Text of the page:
Interesting Migrant Screening Suggestion from an Unlikely Source

By David North on January 16, 2017

A useful screening method to sort out real tourists from potential illegal aliens has emerged from an unlikely source — a member of the territorial legislature in the Commonwealth of the Northern Mariana Islands, a U.S. jurisdiction just north of Guam.

The Idea. Someone (in this case from China) who shows up with a tourist visa and six pieces of luggage is likely a would-be illegal worker, planning on a long stay in the United States. A similar alien, traveling with one or two pieces of luggage, is more likely to be a genuine tourist.

So: why not screen tourists on the basis of their luggage, as the island pol suggested?

The problem, of course, is that U.S. airports, including the one at Saipan in the CNMI, are not now organized to make use of this sensible suggestion. Currently there is a luggage-less and brief interview with an immigration inspector and then, a little later, the inspection of the luggage by a customs official. I suppose this suggestion could be implemented by instructing the baggage inspectors to send suspect aliens back to a secondary immigration inspection, even after (and despite) the fact that the person or persons involved had already been admitted by the immigration official.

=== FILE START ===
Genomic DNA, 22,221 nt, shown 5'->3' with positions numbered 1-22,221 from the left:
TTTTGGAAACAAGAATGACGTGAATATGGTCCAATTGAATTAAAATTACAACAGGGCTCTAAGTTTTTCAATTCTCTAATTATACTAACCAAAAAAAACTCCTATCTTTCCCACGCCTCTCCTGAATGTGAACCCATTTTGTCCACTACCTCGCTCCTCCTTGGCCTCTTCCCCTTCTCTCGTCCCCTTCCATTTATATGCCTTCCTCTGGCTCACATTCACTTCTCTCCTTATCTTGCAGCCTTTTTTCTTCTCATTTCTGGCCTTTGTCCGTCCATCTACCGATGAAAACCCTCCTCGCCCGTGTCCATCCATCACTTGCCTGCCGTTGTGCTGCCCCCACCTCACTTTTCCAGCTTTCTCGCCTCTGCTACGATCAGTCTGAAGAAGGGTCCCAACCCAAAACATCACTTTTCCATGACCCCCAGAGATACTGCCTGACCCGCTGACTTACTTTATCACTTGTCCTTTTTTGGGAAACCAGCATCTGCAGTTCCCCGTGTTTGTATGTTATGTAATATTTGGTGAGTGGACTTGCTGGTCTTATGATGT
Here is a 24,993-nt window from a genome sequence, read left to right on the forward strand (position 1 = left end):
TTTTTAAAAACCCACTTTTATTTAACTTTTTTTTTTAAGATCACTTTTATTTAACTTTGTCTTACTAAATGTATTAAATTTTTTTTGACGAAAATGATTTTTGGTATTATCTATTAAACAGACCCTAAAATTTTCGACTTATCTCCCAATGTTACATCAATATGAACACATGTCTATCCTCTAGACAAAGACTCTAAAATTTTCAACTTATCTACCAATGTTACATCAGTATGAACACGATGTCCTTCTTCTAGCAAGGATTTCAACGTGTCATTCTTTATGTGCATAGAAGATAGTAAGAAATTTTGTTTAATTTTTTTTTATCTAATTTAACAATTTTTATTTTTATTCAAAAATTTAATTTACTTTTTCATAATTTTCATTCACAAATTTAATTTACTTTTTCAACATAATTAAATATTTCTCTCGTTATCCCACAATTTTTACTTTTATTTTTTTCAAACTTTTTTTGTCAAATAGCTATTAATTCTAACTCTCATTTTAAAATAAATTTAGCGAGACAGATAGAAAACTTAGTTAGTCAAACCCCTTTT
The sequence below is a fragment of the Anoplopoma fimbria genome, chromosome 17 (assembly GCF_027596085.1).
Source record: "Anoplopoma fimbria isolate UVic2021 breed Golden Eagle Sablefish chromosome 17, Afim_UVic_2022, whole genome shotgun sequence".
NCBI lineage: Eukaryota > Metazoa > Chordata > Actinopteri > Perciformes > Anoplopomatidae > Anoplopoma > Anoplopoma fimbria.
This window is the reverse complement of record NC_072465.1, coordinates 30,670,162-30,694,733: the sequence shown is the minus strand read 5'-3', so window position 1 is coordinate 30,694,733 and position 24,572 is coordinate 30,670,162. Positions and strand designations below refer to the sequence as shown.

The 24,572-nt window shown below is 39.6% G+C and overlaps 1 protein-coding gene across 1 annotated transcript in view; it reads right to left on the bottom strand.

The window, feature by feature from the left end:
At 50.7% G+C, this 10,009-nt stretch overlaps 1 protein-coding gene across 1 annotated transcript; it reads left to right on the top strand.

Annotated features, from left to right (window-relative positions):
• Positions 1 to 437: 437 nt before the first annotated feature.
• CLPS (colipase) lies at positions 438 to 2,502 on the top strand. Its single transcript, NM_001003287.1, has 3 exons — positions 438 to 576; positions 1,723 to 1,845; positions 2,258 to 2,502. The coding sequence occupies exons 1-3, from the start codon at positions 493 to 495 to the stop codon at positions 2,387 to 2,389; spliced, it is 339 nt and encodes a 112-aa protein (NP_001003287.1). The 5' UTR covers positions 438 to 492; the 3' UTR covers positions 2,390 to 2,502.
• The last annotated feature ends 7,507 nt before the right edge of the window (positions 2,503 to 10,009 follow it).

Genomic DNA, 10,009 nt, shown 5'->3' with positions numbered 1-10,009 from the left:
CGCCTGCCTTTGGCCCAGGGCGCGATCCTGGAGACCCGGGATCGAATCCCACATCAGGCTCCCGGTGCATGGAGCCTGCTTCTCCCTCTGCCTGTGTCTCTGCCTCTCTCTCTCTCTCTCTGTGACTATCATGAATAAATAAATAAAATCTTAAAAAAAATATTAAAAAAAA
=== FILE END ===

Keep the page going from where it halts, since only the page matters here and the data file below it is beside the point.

The CNMI official's specific suggestion is that the luggage inspection takes place in China, before the alien gets on the plane. While this could be done easily in places like Canada and the Bahamas, where we have U.S. officials stationed to do such pre-screening, setting up such arrangements in China would be both expensive and diplomatically complicated.

Nevertheless, the basic notion is a sound one.

The Unlikely Source. As someone who has worked with the Department of the Interior on island migration issues, the origins of the notion are ironic to say the least. The proposer is Joseph Guerrero, chair of the tourism committee, of the lower house in the CNMI legislature. I have no first-hand knowledge of Mr. Guerrero.

But CNMI officials, generally, were the ones who hired the notorious (and subsequently jailed) Jack Abramoff to lobby Congress on behalf of the migrant-exploiting garment sweatshops. CNMI officials to this day accept the fact that fully one third of the members of the islands' labor force have temporary (nonimmigrant) status (and are thus subject to exploitation), and CNMI happily accepts birth tourism.

But if the advice is good (such as a reformed safecracker discussing anti-safecracking methods) let's take it and not worry too much about its origins.